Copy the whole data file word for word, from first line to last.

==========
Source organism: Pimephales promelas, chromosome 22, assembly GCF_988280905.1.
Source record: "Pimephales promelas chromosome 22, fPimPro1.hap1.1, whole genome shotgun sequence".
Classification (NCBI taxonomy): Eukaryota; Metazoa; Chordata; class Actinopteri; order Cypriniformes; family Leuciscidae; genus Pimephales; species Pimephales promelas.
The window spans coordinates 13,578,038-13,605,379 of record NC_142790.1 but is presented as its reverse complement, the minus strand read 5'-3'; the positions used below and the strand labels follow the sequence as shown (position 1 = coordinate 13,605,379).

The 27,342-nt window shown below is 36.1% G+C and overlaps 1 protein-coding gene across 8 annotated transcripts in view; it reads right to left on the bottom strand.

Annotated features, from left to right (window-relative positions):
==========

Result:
Source organism: Pimephales promelas, chromosome 22, assembly GCF_988280905.1.
Source record: "Pimephales promelas chromosome 22, fPimPro1.hap1.1, whole genome shotgun sequence".
Classification (NCBI taxonomy): Eukaryota; Metazoa; Chordata; class Actinopteri; order Cypriniformes; family Leuciscidae; genus Pimephales; species Pimephales promelas.
The window spans coordinates 13,578,038-13,605,379 of record NC_142790.1 but is presented as its reverse complement, the minus strand read 5'-3'; the positions used below and the strand labels follow the sequence as shown (position 1 = coordinate 13,605,379).

The 27,342-nt window shown below is 36.1% G+C and overlaps 1 protein-coding gene across 8 annotated transcripts in view; it reads right to left on the bottom strand.

Annotated features, from left to right (window-relative positions):